While frameworks, charters and official policies set out a company’s aspirations, culture can be more vital in preventing lapses in governance oversight. Corporate anthropologist Michael Henderson explains how boards need to pay attention to the ‘lore’ of their organisations if they are to avoid falling off the ethical cliff.
For the past 15 years, we have watched in dismay as one organisational lemming after another has walked, unrestrained off the edge of the ethical and sound-business-sense cliff. The list is astounding and includes many big brand, multinational organisations. It is still evident today with the likes of Volkswagen and Toshiba added to the list.
How is this possible? Why is blatant disregard for ethical and legal practice still occurring? How is organisational governance still so vulnerable to misaligned decision-making and improper behaviour in this day?
The answer to these questions is, of course, both complex and contextual. One area that seems to be continually overlooked as a contributing factor is the obvious point that, when it comes to the power play between ethical and legal requirements, law is no match for lore.
Law is, of course, meaningful, but it is rarely motivational. Instead, human motivation drives behaviour and decision-making.
In other words, the rules of engagement (law) – no matter how well-intended, legislated, communicated, reiterated, referenced, measured and monitored – lack the necessary power and influence to cut through to the nemesis at the heart of human corruption: human nature.
Law is, of course, meaningful, but it is rarely motivational. Instead, human motivation drives behaviour and decision-making. Not logic, nor rationale, but raw, powerfully-resonating motivation. When this motivation is shared by three or more people, it forms a culture. At the heart of every culture is lore (as in folklore). Lore is the tales people tell themselves about what they are experiencing, why things are happening, and what they could, or should do in response.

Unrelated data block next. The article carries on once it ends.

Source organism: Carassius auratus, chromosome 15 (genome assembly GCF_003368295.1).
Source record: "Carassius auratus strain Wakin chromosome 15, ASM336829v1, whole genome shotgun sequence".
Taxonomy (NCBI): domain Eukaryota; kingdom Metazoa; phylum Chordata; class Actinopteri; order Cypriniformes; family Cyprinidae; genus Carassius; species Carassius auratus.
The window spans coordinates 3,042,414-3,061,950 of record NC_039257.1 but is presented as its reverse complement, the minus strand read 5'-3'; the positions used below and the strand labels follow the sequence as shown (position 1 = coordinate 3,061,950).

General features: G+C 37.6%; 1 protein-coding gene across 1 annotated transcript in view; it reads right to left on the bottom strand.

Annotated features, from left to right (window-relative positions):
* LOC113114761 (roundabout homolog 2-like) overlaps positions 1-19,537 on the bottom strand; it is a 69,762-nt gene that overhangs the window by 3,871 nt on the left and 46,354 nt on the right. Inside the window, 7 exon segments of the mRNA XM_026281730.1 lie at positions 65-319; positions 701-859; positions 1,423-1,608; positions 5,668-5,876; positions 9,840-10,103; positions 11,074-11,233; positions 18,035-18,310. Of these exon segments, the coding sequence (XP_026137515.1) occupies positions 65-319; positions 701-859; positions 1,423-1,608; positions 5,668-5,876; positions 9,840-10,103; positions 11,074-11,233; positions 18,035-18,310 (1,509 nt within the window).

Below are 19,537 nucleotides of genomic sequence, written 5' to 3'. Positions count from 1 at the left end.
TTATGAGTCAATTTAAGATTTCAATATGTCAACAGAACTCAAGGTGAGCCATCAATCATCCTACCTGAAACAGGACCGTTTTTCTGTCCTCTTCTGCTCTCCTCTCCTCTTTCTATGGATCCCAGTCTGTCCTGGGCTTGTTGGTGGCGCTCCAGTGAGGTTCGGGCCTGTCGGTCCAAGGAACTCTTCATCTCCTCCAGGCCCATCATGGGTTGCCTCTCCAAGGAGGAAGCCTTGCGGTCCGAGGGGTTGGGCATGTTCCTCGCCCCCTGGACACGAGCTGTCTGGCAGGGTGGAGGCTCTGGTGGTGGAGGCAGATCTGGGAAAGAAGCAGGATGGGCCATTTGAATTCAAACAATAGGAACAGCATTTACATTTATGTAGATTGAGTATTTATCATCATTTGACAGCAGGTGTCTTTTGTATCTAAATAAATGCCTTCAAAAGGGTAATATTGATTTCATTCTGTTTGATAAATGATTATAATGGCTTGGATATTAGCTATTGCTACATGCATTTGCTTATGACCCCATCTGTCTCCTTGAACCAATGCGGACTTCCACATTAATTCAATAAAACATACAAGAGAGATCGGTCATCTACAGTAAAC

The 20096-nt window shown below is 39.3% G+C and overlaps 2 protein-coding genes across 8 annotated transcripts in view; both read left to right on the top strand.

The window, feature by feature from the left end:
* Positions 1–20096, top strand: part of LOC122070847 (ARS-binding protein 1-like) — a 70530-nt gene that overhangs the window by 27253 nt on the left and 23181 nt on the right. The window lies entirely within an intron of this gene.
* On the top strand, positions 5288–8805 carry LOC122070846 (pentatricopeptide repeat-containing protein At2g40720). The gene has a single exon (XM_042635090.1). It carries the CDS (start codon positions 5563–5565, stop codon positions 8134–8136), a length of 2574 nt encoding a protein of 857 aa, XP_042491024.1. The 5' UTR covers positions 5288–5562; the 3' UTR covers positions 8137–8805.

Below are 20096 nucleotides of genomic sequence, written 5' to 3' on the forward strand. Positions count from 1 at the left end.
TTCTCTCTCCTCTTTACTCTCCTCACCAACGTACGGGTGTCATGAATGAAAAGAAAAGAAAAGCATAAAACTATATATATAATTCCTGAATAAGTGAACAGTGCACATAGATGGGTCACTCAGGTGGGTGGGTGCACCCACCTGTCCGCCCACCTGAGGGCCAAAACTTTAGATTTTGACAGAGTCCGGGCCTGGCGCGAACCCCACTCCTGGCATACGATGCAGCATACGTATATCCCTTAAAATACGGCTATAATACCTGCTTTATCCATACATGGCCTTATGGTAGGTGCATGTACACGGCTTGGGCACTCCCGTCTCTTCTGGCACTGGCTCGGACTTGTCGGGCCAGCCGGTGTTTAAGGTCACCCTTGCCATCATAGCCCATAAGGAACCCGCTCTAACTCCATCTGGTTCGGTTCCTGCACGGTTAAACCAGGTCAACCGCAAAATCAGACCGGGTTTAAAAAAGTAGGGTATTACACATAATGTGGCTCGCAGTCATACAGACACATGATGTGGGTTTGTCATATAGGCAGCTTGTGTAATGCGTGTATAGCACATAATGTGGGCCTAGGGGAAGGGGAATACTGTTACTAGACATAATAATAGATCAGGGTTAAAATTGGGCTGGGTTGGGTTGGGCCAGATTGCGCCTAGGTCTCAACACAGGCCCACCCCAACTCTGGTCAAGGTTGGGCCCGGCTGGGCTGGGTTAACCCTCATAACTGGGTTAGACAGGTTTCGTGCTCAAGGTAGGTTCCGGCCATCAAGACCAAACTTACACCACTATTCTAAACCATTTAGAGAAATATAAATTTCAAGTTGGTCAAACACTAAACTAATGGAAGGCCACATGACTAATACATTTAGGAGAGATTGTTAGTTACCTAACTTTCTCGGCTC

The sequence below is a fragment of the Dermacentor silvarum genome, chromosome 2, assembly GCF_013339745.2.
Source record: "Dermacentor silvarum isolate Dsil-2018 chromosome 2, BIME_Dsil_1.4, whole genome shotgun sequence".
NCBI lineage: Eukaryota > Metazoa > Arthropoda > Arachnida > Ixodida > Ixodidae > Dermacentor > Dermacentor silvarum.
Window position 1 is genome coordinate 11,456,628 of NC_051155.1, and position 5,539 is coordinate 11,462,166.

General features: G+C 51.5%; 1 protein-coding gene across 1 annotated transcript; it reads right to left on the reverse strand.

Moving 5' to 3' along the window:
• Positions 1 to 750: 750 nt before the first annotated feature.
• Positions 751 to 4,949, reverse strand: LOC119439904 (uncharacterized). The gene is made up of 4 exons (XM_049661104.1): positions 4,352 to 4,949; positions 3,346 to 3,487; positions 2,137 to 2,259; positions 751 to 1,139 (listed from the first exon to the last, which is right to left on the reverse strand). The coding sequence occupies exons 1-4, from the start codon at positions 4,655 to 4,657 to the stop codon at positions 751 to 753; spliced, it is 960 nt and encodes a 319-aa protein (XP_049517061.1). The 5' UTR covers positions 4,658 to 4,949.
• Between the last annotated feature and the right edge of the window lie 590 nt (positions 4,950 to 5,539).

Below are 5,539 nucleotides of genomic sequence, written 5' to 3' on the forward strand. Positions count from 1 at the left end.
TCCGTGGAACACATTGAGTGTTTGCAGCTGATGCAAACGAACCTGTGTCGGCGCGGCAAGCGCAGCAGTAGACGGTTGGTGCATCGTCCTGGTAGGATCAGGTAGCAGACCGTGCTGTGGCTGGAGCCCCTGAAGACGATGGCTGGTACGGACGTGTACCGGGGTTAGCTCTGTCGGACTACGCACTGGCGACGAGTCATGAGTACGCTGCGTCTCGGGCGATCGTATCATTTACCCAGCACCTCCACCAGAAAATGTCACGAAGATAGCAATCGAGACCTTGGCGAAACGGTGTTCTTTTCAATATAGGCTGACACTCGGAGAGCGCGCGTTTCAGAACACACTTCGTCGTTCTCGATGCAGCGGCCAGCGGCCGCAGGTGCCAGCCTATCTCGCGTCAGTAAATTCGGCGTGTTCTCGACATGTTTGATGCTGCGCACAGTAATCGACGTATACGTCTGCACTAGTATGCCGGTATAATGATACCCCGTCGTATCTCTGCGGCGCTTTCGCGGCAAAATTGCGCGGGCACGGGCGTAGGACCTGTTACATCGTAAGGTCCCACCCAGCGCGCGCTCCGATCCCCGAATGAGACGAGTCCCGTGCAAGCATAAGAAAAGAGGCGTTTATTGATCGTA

In anthropological terms, folklore develops quickly, and can be transferred with great speed. Unlike human genes that are passed relatively slowly by comparison, from one generation to the next, folklore (our shared beliefs, language and narrative paradigms) is captured packaged and passed on through the cultural phenomenon of memes. A meme is an idea. In the age of social mobile connectivity a meme can form and travel significantly quicker than its biological equivalent, the gene.
Popular memes become lore in a culture. When a meme is strong enough, believed in enough and shared enough, it gathers momentum and becomes Folk-lore. Folk-lore is what motivates people to see the world the way they do, and act according to this perspective with encouragement and blessing from peers.
This same social lore phenomenon occurs inside our own modern tribe; in society’s organisations. Leaders and employees adopt or develop the idea that they can, or deserve to get away with shortcutting
For example, there is a traditional tribe in the coastal mountains of Colombia in South America whose folklore teaches that they must pray intensively every day to ensure the sun comes up and the earth continues to spin on its axis. Whether these prayers are actually responsible for the earth to spin on its axis is certainly open to debate. What is not debatable is that this tribe fundamentally believe this to be true. This is demonstrated by the decade-long training their acolytes endure, in order to ensure they have the right spiritual intent and intensity to pray full heartedly and keep the earth spinning. Folk-lore as demonstrated in this case, transitions people from a shared belief, to habitual behaviour, into a way of being in the world.
This same social lore phenomenon occurs inside our own modern tribe; in society’s organisations. Leaders and employees adopt or develop the idea that they can, or deserve to get away with shortcutting or circumnavigating the inconveniences of some of the official and legal rules of the business game, the laws of the land, or even the ethical charters they have signed.
These people know that what they are doing is against the Law, but that will not necessarily stop them with Lore on their side.
Unless boards place more emphasis on an organisation’s understanding and awareness of company culture (rather than simply ignoring or playing lip service to it through cosmetic evaluation attained by shallow, meaningless employee engagement surveys) there is more trouble ahead.
From a governance perspective, to work solely on a robust and rigorous framework to ensure adherence to the law, and ignore its ‘kryptonite’ of lore, is an expensive and wasteful folly.
Michael Henderson is a corporate anthropologist, who advises organisations on enhancing workplace culture.
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